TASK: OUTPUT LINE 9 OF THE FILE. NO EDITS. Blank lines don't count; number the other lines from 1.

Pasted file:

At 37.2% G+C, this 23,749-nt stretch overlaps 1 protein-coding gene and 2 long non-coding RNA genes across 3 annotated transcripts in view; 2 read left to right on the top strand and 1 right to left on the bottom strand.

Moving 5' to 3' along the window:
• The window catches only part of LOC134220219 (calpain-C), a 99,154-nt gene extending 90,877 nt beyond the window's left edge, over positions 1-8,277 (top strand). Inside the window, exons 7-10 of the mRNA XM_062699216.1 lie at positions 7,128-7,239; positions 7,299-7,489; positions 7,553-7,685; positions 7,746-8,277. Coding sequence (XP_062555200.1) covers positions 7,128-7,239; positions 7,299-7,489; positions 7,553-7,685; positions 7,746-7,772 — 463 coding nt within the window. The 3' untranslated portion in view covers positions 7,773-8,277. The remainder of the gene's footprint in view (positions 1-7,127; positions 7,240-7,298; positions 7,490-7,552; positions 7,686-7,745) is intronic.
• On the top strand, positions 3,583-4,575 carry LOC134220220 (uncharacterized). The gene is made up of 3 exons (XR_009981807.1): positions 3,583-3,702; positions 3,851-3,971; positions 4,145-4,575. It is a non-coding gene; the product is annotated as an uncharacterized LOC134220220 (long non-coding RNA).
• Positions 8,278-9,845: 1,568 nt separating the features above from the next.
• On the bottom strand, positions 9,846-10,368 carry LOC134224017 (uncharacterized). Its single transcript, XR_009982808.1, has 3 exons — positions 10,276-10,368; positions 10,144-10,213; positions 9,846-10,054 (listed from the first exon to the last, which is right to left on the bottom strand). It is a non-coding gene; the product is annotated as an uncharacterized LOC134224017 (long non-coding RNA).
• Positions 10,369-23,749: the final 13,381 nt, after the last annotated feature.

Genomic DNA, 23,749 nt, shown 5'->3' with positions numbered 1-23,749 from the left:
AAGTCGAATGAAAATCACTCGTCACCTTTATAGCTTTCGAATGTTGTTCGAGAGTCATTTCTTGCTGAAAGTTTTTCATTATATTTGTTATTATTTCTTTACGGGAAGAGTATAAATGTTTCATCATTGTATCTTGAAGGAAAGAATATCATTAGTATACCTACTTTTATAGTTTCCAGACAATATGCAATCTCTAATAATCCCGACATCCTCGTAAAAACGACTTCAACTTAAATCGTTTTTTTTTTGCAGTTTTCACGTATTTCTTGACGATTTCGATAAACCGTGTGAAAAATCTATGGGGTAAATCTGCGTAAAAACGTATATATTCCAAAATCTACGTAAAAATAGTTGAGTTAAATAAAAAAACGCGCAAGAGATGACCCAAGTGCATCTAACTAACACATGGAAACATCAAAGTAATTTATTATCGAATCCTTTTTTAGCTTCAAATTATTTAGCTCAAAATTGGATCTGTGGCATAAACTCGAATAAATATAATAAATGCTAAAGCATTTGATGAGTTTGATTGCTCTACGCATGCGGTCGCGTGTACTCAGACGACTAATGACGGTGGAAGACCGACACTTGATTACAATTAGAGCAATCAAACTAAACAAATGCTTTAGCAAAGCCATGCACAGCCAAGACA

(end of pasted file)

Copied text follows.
AAGTCGAATGAAAATCACTCGTCACCTTTATAGCTTTCGAATGTTGTTCGAGAGTCATTTCTTGCTGAAAGTTTTTCATTATATTTGTTATTATTTCTTTACGGGAAGAGTATAAATGTTTCATCATTGTATCTTGAAGGAAAGAATATCATTAGTATACCTACTTTTATAGTTTCCAGACAATATGCAATCTCTAATAATCCCGACATCCTCGTAAAAACGACTTCAACTTAAATCGTTTTTTTTTTGCAGTTTTCACGTATTTCTTGACGATTTCGATAAACCGTGTGAAAAATCTATGGGGTAAATCTGCGTAAAAACGTATATATTCCAAAATCTACGTAAAAATAGTTGAGTTAAATAAAAAAACGCGCAAGAGATGACCCAAGTGCATCTAACTAACACATGGAAACATCAAAGTAATTTATTATCGAATCCTTTTTTAGCTTCAAATTATTTAGCTCAAAATTGGATCTGTGGCATAAACTCGAATAAATATAATAAATGCTAAAGCATTTGATGAGTTTGATTGCTCTACGCATGCGGTCGCGTGTACTCAGACGACTAATGACGGTGGAAGACCGACACTTGATTACAATTAGAGCAATCAAACTAAACAAATGCTTTAGCAAAGCCATGCACAGCCAAGACA